incite

verb
in·​cite | \ in-ˈsīt How to pronounce incite (audio) \
incited; inciting

Definition of incite

transitive verb

: to move to action : stir up : spur on : urge on

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Other Words from incite

incitant \ in-​ˈsī-​tᵊnt How to pronounce incite (audio) \ noun
incitement \ in-​ˈsīt-​mənt How to pronounce incite (audio) \ noun
inciter noun

Choose the Right Synonym for incite

incite, instigate, abet, foment mean to spur to action. incite stresses a stirring up and urging on, and may or may not imply initiating. inciting a riot instigate definitely implies responsibility for initiating another's action and often connotes underhandedness or evil intention. instigated a conspiracy abet implies both assisting and encouraging. aiding and abetting the enemy foment implies persistence in goading. fomenting rebellion

Examples of incite in a Sentence

The news incited widespread fear and paranoia. the rock band's failure to show up incited a riot, as the crowd had waited for hours
Recent Examples on the Web Another line of defense that’s been implied in some pro-Trump arguments is that his January 6 speech doesn’t prove an intent to incite a riot. Matt Ford, The New Republic, "Trump’s Final Defense of His Presidency May Be His Most Deranged," 8 Feb. 2021 Twitter shares dropped more than 12% after the company permanently banned President Donald Trump from its platform due to concerns that his posts would incite further violence following the incident at the Capitol. Benzinga, Detroit Free Press, "Stock market rides wave of stimulus, earnings and vaccine optimism," 16 Jan. 2021 The moves have won praise from liberals and others, who said the actions were long overdue because Trump had used social media to spread falsehoods and incite violence. BostonGlobe.com, "Trump has been suspended from YouTube," 13 Jan. 2021 McConnell’s public neutrality on impeachment is widely seen as an effort to restrain Trump’s behavior, with an acquittal largely contingent on Trump’s ability to persuade his supporters not to incite more violence. The Salt Lake Tribune, "GOP senators, including Mitt Romney, in spotlight as second impeachment trial looms," 14 Jan. 2021 The social media giants both cited a fear the president would use the platforms to incite further violence. Emma Colton, Washington Examiner, "Here are six videos of Democrats calling for violence or physical confrontations that are still active on Twitter," 11 Jan. 2021 Citing the potential for Trump’s words to incite others - even in the absence of clear references to violence - took Twitter’s enforcement actions to a restrictive new level, as commentators noted Friday night. Author: Craig Timberg, Drew Harwell, Anchorage Daily News, "Twitter warns of new violence to come, brewing again on social media, as reason for Trump ban," 9 Jan. 2021 Berndt noted that the president's tweets in May that seemed to incite violence against protesters did not apply to those storming the capitol. Maya Rao, Star Tribune, "Veterans of George Floyd protests say police restraint is reserved for white people," 8 Jan. 2021 That could incite violence to bring the idea into fruition. Jazmin Goodwin, CNN, "Trump's talk of martial law sends White House staffers rushing to the press," 20 Dec. 2020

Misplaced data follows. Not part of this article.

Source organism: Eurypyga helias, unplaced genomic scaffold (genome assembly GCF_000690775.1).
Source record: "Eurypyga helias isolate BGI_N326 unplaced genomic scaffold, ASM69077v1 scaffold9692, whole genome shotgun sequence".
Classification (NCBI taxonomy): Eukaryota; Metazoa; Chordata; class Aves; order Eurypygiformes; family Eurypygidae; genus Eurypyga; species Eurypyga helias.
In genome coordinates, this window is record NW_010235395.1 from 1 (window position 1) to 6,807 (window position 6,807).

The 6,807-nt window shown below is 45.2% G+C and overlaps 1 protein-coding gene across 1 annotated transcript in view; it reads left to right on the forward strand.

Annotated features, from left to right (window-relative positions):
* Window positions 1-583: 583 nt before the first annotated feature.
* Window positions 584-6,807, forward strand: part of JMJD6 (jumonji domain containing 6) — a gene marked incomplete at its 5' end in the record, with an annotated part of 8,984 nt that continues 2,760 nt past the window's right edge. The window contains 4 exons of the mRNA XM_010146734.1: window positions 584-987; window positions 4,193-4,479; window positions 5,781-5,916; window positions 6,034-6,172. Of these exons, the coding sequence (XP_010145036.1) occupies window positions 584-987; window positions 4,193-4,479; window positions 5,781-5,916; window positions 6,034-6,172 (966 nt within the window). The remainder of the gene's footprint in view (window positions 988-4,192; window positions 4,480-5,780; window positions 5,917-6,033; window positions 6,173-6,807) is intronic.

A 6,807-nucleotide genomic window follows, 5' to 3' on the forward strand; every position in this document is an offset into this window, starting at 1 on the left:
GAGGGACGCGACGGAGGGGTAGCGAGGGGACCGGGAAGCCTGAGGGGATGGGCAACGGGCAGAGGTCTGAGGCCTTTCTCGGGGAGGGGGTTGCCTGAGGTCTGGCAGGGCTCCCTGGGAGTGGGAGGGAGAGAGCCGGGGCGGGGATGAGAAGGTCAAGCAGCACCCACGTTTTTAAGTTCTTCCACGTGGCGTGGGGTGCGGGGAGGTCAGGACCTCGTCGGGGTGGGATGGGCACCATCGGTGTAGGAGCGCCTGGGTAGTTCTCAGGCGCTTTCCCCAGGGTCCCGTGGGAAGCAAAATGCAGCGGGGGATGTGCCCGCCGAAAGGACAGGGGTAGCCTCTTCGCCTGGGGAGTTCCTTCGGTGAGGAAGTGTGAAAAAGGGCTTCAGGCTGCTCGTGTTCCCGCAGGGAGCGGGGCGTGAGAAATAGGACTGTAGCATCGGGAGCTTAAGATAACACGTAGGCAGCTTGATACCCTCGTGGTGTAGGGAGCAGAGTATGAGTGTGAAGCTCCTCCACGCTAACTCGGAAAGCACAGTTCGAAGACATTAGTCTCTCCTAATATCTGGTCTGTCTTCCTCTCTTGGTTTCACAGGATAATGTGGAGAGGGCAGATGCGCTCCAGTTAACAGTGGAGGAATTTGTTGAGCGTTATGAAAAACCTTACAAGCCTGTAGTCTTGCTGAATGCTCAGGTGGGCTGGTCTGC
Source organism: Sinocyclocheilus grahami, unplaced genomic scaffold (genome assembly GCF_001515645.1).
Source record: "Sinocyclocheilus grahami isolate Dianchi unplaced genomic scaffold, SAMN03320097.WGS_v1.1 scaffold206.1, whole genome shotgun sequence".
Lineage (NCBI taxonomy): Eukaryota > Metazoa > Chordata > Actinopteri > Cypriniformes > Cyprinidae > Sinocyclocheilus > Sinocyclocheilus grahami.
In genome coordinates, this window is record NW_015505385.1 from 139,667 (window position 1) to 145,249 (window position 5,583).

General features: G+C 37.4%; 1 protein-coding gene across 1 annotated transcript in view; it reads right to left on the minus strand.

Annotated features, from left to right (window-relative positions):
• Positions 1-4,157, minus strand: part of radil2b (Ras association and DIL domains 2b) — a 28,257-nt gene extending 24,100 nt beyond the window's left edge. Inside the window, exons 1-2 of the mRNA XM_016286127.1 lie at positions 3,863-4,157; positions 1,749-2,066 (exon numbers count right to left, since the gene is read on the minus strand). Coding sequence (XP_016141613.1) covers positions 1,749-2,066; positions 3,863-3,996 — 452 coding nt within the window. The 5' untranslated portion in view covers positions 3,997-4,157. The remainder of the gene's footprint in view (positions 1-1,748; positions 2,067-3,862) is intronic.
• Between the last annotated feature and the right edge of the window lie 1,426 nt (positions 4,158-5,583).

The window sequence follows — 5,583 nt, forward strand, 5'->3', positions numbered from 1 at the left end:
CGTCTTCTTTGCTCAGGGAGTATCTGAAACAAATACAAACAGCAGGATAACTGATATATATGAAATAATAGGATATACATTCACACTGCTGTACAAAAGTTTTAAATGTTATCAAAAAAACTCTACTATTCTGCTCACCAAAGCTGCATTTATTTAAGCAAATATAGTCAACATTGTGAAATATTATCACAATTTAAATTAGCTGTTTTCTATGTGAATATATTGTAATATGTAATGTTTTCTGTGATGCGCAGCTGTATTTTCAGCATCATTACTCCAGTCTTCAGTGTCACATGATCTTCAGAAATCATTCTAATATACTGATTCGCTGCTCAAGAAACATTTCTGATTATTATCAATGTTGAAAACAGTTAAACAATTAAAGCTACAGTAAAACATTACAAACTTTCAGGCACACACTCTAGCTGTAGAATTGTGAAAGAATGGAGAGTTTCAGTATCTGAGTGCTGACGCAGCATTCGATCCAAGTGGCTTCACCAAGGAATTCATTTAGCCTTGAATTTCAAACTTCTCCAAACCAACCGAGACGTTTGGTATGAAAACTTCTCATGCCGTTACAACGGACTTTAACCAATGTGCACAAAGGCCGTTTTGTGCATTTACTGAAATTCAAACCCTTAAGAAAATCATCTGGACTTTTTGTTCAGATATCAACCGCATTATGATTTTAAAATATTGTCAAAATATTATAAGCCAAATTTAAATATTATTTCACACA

These example sentences are selected automatically from various online news sources to reflect current usage of the word 'incite.' Views expressed in the examples do not represent the opinion of Merriam-Webster or its editors. Send us feedback.

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First Known Use of incite

15th century, in the meaning defined above

History and Etymology for incite

Middle French inciter, from Latin incitare, from in- + citare to put in motion — more at cite

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Time Traveler for incite

Time Traveler

The first known use of incite was in the 15th century

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Statistics for incite

Last Updated

26 Feb 2021

Cite this Entry

“Incite.” Merriam-Webster.com Dictionary, Merriam-Webster, https://www.merriam-webster.com/dictionary/incite. Accessed 4 Mar. 2021.

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More Definitions for incite

incite

verb

English Language Learners Definition of incite

: to cause (someone) to act in an angry, harmful, or violent way
: to cause (an angry, harmful, or violent action or feeling)

incite

verb
in·​cite | \ in-ˈsīt How to pronounce incite (audio) \
incited; inciting

Kids Definition of incite

: to stir up usually harmful or violent action or feeling The news incited panic.
in·​cite | \ in-ˈsīt How to pronounce incite (audio) \
incited; inciting

Medical Definition of incite

: to bring into being : induce to exist or occur organisms that readily incited antibody formation

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in·​cite | \ in-ˈsīt How to pronounce incite (audio) \
incited; inciting

Legal Definition of incite

: to urge on incite a riot

Other Words from incite

incitement noun

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Comments on incite

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